In just four years the US has amassed as much combined budget deficits as the previous 219 years of our nations history combined, which included the entire cost of our War of Independence, the Civil War, WWI, The Great Depression, WWII, the entire cost of building the infrastructure of the country, all railroads, public roads, highways, Interstates and bridges, the Vietnam War, The Korean War, the Stagflation of the 1970’s, the Savings & Loan bailout in the 1980’s, the stock market crash of 1987, the first Iraq War, all actions in Somalia, Bosnia and Kosovo, any and all other major and minor conflicts, the DotCom bubble and burst in the 1990’s, all costs for 9-11 through 2008, all costs for the War on Terrorism through 2008, and much of the cost of the second Iraq War and the Afghanistan War. In essence, every dollar that the United States Government has borrowed from 1789 through 2008 that was used to fund every project, War and any and all other expenditures needed to build and defend the Nation have been borrowed in the last four years alone. Sadly, this is where we are now. Which at least begins to answer the question: why is budget sequestration being discussed now?
In 2011, Congress passed the Budget Control Act of 2011. This Act came to be as a result of a standoff between Republicans and Democrats over raising the Debt Ceiling. The Debt Ceiling is a legislative restriction or limit on the amount of National Debt that the US Treasury can issue. The previous paragraph discussed the federal budget deficit, which is the annual amount of money the government borrows in order to fund that years operations. The National Debt is the cumulative amount of all those budget deficits. By law, the Nation is only allowed to borrow (have National Debt) of a certain amount. The primary way in which the government funds budget deficits is to allow the US Treasury to issue new debt to both foreign and domestic lenders. In 2011, the US reached its debt limit (not for the first time) and a bitter and often very partisan debate ensued concerning the Nations’ soaring budget and national debt. The debate lasted for much of 2011 and eventually led to the first ever credit rating downgrade in the US’s history. Congress eventually raised the Debt Ceiling through the passage of the Budget Control Act of 2011 (BCA). Among other things, the BCA created the budget sequestration debate that Congress and the President are now having. In essence, the BCA agreed to raise the Debt Ceiling in exchange for $2.4 trillion of deficit reduction over the next ten years. This included $1.2 trillion in deficit reduction identified in the BCA, with the remaining $1.2 trillion to be determined by a “bipartisan group of Senators and Representatives known as the “Super Committee” or officially as the United States Congress Joint Select Committee on Deficit Reduction. When the “Super Committee” was unable to reach an agreement on the remaining $1.2 trillion in deficit reductions, an automatic trigger in the BCA was activated to implement across the board reductions in the rate of spending, known as sequestration.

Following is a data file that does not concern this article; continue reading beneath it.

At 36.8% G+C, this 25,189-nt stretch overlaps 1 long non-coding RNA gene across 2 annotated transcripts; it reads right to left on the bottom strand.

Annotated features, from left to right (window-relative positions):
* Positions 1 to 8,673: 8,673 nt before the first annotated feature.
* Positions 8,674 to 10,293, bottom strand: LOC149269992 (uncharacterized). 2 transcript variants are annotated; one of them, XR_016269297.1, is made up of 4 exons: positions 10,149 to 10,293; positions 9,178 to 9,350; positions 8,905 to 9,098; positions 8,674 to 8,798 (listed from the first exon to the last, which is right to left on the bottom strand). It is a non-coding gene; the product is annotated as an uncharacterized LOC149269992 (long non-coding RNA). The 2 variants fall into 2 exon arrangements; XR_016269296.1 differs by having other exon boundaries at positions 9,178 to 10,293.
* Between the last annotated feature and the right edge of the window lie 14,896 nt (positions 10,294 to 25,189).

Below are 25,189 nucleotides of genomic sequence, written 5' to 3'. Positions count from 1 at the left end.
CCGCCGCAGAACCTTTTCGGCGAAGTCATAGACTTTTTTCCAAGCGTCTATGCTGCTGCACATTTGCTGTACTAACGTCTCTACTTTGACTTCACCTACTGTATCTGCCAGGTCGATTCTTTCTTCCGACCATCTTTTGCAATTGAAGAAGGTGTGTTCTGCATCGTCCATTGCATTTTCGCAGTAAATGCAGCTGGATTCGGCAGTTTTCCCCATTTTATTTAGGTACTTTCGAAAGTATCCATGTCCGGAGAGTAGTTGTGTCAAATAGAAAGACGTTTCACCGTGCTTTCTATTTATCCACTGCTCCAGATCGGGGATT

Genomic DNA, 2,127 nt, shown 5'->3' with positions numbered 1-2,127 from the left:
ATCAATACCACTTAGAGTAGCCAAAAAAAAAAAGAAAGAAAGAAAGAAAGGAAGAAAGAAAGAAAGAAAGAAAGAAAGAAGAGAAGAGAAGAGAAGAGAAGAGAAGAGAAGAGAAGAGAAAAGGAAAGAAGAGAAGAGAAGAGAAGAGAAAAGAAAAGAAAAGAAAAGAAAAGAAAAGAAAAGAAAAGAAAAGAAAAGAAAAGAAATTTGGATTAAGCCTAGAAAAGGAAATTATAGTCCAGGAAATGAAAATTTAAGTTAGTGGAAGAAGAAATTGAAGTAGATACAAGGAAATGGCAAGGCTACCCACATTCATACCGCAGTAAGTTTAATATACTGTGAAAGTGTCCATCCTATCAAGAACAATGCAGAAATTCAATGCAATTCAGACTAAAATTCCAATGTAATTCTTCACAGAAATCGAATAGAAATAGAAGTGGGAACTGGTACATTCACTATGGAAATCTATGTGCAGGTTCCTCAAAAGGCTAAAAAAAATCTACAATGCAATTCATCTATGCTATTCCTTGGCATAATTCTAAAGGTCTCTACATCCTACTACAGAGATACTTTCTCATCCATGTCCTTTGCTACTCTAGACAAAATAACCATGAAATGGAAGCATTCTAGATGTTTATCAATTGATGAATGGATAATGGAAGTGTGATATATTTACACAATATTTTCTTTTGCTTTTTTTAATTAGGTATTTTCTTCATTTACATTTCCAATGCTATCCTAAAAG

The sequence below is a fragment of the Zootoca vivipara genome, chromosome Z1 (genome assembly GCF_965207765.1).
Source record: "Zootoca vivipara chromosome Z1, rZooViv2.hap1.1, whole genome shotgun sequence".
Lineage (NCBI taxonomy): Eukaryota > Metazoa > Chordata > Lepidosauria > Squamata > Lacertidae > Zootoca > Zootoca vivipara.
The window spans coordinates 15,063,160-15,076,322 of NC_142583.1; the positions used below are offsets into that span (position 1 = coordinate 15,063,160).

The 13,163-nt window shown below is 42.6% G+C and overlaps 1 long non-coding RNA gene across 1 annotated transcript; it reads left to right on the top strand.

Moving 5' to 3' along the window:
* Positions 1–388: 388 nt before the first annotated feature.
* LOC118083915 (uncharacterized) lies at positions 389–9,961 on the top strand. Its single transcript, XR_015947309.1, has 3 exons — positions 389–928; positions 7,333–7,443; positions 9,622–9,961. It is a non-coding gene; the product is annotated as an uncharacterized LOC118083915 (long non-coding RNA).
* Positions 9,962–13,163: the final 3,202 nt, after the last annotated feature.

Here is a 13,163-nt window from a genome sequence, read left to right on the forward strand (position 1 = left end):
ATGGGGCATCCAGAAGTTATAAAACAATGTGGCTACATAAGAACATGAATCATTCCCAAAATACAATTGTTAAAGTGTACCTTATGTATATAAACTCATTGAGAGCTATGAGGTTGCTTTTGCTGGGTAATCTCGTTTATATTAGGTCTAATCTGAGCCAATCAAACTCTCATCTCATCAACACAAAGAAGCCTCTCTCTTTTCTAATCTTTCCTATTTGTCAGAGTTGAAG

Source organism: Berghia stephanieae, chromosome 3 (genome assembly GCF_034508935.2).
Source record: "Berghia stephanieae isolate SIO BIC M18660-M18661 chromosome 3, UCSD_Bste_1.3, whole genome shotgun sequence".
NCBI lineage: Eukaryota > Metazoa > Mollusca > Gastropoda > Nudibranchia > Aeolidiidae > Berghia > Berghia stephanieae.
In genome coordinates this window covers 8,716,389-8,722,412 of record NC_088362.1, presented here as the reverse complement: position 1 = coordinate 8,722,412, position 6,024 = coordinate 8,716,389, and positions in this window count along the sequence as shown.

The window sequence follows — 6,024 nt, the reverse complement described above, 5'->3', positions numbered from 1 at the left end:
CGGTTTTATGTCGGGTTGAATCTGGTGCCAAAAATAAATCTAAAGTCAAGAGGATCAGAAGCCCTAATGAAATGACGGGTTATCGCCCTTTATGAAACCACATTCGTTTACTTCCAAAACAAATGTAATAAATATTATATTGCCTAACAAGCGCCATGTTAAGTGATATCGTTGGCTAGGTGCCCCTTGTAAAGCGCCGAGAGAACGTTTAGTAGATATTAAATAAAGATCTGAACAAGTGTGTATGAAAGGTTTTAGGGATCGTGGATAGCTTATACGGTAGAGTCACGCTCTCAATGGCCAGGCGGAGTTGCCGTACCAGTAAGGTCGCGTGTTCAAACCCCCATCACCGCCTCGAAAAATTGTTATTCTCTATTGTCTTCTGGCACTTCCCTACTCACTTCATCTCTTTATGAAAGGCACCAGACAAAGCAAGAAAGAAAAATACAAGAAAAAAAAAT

In Part Two, I will try to explain what this means and why it is important.